"Would these conservatives really promote a Democratic victory in November ... Not that I agree with every conservative criticism of McCain. ... The conservatives are completely off-base on the immigration issue. ... The logic of the conservative position would require that everyone carry a national identity card to be presented on demand. ... Conservatives argue that walls intended to keep people out are different from walls intended to keep people in. Balderdash. ... The conservatives are on firmer ground when they criticize McCain for his so-called campaign-finance reform."
Related Topics: Iran, Republican Party
On Evil Acts, by Lew Rockwell, Mises Daily, 19 Apr 2007
In the wake of the 2007 Virginia Tech shooting, contrasts the typical mainstream and conservative responses to such acts of violence and suggests a third way
"Life is, at its core, brutal and shocking. People are depraved in every way, whether they show it or not. This is the thinking of the group generally known as conservatives. And what do they suggest? That we always and everywhere prepare for total war. Whether we are speaking of Virginia Tech or international politics, society must be armed to the teeth and people must be relentlessly roughed up and scared straight, or else society crumbles."
Related Topics: Free Market, Society, The State
The Power of Persuasion, by Jeff Riggenbach, Mises Daily, 20 May 2011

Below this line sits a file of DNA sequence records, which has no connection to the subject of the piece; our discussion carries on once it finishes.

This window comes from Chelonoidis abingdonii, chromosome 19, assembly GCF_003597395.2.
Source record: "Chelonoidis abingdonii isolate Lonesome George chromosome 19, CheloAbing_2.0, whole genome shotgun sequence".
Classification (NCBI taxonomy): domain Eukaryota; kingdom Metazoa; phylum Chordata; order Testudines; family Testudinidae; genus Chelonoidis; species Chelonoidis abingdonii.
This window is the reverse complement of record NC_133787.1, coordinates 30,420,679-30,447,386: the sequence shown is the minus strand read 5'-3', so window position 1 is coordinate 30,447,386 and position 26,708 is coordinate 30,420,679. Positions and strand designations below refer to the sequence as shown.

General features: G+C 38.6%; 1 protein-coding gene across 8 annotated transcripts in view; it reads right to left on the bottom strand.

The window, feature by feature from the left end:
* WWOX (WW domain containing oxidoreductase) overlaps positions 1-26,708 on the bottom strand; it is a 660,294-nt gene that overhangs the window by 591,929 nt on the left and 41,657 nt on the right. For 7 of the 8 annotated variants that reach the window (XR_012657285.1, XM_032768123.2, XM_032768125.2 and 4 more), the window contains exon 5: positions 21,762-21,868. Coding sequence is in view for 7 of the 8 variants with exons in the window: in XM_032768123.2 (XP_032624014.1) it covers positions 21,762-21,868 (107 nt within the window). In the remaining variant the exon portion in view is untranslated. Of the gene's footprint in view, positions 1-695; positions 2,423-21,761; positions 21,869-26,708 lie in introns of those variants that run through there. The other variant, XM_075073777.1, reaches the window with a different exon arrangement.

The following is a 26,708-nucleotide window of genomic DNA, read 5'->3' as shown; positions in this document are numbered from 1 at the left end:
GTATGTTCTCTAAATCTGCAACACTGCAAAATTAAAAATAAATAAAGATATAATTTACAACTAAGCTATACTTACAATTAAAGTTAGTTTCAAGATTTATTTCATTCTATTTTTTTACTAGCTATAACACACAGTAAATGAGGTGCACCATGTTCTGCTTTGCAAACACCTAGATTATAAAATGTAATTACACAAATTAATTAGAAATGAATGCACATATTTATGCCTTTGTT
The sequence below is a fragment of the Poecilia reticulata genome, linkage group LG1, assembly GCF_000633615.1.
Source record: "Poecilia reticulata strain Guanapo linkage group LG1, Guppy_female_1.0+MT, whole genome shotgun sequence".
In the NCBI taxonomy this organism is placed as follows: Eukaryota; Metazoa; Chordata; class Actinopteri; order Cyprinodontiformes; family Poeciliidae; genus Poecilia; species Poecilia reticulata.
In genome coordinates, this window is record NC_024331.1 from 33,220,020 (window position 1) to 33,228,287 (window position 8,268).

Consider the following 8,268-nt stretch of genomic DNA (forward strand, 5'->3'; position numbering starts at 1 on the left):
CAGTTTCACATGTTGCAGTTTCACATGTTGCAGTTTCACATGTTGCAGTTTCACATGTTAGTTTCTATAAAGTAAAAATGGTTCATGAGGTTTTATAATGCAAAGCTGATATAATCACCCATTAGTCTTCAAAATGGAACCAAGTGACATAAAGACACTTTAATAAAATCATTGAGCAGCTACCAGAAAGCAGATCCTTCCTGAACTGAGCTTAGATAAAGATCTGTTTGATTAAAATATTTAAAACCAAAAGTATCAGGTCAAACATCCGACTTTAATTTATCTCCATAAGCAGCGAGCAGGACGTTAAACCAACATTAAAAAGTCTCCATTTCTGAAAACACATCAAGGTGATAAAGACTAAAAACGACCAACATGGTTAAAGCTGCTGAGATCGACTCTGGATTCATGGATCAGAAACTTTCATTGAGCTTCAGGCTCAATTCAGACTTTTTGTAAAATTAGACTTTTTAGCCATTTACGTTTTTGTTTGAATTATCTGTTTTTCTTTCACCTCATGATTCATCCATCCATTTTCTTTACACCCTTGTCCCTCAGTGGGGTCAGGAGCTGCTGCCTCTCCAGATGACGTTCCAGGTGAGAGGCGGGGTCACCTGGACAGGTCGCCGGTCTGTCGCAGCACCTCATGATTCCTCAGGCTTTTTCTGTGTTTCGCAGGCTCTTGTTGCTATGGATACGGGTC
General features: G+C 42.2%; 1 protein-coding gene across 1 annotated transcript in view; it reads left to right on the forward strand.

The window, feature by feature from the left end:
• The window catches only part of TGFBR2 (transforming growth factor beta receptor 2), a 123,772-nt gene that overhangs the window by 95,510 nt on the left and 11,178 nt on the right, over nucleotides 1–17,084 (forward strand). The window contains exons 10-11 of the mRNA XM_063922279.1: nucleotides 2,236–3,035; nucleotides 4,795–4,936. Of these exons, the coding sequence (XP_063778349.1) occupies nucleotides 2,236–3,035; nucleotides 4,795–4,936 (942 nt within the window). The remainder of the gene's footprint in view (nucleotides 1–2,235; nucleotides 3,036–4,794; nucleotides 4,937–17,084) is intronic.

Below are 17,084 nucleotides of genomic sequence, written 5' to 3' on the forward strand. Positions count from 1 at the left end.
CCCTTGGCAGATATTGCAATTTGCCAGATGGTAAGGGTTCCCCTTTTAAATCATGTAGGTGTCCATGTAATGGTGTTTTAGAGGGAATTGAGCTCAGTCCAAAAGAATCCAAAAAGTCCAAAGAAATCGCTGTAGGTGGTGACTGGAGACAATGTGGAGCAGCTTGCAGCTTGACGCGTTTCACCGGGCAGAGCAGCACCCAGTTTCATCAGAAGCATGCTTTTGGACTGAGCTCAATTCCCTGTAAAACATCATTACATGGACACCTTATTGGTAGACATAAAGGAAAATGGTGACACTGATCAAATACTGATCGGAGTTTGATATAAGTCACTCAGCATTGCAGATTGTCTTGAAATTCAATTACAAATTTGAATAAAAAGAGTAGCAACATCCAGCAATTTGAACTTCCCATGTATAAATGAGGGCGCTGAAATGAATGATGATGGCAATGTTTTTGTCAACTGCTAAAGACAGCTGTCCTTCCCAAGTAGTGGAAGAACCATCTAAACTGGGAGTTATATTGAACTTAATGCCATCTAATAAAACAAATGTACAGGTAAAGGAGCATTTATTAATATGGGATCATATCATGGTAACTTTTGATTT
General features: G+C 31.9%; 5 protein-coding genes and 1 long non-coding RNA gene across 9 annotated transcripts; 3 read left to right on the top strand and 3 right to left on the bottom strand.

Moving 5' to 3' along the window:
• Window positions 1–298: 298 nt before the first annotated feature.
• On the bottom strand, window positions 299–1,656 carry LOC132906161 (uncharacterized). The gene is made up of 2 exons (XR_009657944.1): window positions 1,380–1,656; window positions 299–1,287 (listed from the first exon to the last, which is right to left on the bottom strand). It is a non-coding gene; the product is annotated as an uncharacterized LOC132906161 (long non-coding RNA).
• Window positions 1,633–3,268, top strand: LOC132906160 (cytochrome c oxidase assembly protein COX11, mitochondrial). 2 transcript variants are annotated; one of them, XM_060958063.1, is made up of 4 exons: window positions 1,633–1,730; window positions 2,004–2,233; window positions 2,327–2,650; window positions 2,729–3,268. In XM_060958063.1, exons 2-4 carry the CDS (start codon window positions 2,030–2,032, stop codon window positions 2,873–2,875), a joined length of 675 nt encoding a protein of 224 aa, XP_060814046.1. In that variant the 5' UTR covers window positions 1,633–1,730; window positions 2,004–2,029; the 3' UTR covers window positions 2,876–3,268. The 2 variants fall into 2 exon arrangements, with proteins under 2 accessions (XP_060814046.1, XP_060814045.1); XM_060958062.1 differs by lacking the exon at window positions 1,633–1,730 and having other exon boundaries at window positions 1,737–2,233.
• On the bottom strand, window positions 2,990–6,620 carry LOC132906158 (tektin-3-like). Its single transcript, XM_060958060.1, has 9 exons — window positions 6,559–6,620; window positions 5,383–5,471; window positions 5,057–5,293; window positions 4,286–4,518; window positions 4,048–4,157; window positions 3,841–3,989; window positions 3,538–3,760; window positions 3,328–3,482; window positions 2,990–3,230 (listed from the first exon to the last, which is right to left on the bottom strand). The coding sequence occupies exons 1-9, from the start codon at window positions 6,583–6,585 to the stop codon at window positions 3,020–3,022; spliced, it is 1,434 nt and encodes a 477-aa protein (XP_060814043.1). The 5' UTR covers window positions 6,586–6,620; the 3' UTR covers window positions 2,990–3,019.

Historical account of the Persuasion magazine, edited by Joan Kennedy Taylor between Sept 1964 and May 1968
"Conservatives certainly didn't oppose the draft, either then or later. 'What is important to the Liberal,' William F. Buckley Jr., perhaps the most famous American conservative of all time, had written in 1959 in his book Up from Liberalism, 'is that there be choice; whereas to the conservative, what is important is, What choices will man, whose first choice was so catastrophic, go on making?' If, for example, 'man' should not choose to 'serve his country' by marching off to war ... well, then, he should be forced to do so. He should be conscripted. He should be drafted."
Vindication, by Thomas Sowell, 6 Mar 1998
Compares the vilification of Larry Elder and other "black conservatives" to the similar tribulations and eventual vindication of Billy Mitchell, criticizing "race hustlers" for emphasizing 1960's problems rather than dealing with today's issues
"Larry Elder is currently being vilified and threatened, and his sponsors are being boycotted, because he is one of a growing number of 'black conservatives' who do not march in step with the racial party line ... However, it is only a matter of time before Elder, Clarence Thomas and others are vindicated. ... the education of a whole generation of young blacks is destroyed and their future with it. That is why people like Larry Elder in Los Angeles, Ken Hamblin in Denver and growing numbers of other black conservative talk-show hosts across the country are needed to blow the whistle on what is really happening."
Related Topic: World War II

Books

The Conservative Press in Twentieth-Century America
    by William Henry Longton (editor), Ronald Lora (editor), 1999

The introductory paragraph uses material from the Wikipedia article "Conservatism" as of 27 Nov 2018, which is released under the Creative Commons Attribution-Share-Alike License 3.0.